Oliva, Kaat eligible again for Hall of Fame

November 5th, 2021

MINNEAPOLIS -- Is this finally the year in which a pair of Twins icons will earn their spots alongside the greatest to play the game?

After Tony Oliva and Jim Kaat narrowly missed election to the National Baseball Hall of Fame in their last opportunity in 2014, they will once again be on the 10-player ballot next month for inclusion in Cooperstown as part of the Golden Days Era Committee election for the Class of 2022.

The 16-person committee, of which the members will be announced later this fall, is scheduled to meet on Dec. 5 as part of baseball's Winter Meetings, with the results of the balloting expected to be announced later that night at 7 p.m. CT on MLB Network.

In order to gain admission to the Hall of Fame, nominees will need to secure 12 votes among the 16 committee members. Any electees will be inducted on July 24, 2022, alongside any newly elected Hall of Famers from the Baseball Writers' Association of America ballot.

Both Oliva and Kaat have been waiting a long time for this opportunity since they were last eligible in '14, especially since Oliva received 11 votes and Kaat garnered 10 in that election -- both barely shy of the 12-vote threshold.

The 2016 restructuring of the Era Committees elections meant that Oliva's and Kaat's next opportunity -- originally scheduled for '17 -- was pushed back to '20, which was then further delayed another year due to the COVID-19 pandemic. Oliva is now 83 years old, while Kaat is 82. If not elected in this cycle, they will next be eligible in December 2025.

The cases for Oliva and Kaat are very different, with Oliva's hopes hinging on the strength of his peak amid an injury-hindered career and Kaat's candidacy more contingent on his volume of work, based on his longevity and consistency throughout a 25-year career.

Oliva, whose uniform number 6 is among nine retired by the Twins, remains a fixture of the organization as a special assistant in the front office and as a Spanish-language radio broadcaster. His hard line-drive swing took the league by storm in 1964, when he hit .323 to become the first rookie to win a batting title and led the Majors with 217 hits.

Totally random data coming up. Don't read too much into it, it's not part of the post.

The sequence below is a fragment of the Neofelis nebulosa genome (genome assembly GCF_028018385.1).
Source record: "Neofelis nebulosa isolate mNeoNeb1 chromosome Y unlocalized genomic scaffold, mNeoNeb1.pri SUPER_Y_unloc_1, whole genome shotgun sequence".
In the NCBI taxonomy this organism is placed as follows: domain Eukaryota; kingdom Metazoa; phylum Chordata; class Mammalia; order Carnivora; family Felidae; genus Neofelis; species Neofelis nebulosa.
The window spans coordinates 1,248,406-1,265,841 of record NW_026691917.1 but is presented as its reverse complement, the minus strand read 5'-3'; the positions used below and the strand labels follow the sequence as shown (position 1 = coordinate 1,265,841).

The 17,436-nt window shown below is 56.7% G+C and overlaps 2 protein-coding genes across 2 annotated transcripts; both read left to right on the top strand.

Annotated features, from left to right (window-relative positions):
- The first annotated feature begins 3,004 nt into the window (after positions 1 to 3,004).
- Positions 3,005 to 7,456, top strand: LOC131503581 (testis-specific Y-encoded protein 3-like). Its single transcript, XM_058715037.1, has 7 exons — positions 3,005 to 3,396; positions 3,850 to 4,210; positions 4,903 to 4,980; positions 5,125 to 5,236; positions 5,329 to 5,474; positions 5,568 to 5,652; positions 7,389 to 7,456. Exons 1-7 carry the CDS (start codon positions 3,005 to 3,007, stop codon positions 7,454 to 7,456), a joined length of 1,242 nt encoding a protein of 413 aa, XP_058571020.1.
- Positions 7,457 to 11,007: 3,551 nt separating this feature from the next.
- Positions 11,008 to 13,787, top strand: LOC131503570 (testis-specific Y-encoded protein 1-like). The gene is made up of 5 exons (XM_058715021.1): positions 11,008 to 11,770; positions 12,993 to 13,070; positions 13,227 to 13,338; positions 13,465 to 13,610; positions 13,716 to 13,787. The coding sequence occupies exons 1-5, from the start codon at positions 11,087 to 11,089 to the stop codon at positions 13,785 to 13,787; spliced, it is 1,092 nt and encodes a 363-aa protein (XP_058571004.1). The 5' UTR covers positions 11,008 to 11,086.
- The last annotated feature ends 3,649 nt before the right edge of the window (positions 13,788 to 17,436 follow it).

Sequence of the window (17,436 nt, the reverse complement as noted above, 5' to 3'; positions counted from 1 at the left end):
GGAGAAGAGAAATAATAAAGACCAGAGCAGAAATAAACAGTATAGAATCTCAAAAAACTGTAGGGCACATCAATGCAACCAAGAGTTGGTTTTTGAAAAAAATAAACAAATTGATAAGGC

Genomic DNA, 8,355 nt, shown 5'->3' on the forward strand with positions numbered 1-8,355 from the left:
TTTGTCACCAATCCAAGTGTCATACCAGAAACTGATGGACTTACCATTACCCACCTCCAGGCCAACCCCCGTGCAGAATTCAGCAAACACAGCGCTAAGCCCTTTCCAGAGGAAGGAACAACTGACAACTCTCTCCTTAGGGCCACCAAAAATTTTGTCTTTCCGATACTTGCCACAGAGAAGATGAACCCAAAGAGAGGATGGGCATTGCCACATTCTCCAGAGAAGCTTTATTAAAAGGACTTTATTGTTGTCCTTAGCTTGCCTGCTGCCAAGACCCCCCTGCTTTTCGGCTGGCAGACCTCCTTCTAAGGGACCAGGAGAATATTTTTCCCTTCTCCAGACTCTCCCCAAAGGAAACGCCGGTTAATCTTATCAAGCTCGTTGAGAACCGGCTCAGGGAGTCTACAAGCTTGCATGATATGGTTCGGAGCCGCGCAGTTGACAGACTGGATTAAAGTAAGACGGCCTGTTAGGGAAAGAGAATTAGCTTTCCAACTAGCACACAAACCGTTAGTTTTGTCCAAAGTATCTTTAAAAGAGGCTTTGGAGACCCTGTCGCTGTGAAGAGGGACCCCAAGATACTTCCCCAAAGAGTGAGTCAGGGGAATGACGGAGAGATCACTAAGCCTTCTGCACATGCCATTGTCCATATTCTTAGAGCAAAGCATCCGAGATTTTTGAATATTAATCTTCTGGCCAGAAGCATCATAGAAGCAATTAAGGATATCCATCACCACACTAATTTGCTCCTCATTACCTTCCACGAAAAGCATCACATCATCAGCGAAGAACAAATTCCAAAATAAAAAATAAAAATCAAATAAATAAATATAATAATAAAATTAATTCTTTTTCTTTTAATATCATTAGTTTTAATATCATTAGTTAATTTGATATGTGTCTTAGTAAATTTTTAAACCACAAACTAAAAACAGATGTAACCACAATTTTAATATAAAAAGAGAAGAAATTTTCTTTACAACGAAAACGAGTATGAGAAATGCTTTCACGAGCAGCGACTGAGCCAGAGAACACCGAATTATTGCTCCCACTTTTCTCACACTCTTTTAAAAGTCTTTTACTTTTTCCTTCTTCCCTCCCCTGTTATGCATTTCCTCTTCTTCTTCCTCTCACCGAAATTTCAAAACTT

He won another batting title in '65 as the Twins won the pennant and claimed another in '71, leading the American League in hits five times along the way. Had chronic knee issues not cut his prime short in 1972, his Hall of Fame candidacy would have been much more secure. Instead, the establishment of the designated hitter in '73 extended his career through '76, though he was a shell of his former self.

Oliva, who finished his career with a .304/.353/.476 line and 1,917 hits in 15 seasons, fell off the BBWAA ballot in 1996 after 15 years of eligibility.

Kaat, meanwhile, pitched 15 of his 25 seasons for the Senators/Twins franchise from 1959-73 and notably won 16 consecutive Gold Glove Awards as part of a career in which he posted a 3.45 ERA in 898 games. The left-hander's 16 Gold Gloves are tied with Hall of Famer Brooks Robinson for second-most behind only Greg Maddux.

He never won a Cy Young Award and was named to three All-Star teams, but his 625 career starts rank sixth among left-handers in American League and National League history. He fell off the BBWAA ballot in 2003 following 15 years of eligibility.

The pair will look to join Harmon Killebrew, Rod Carew, Bert Blyleven and Kirby Puckett as players to be enshrined in Cooperstown as members of the Twins.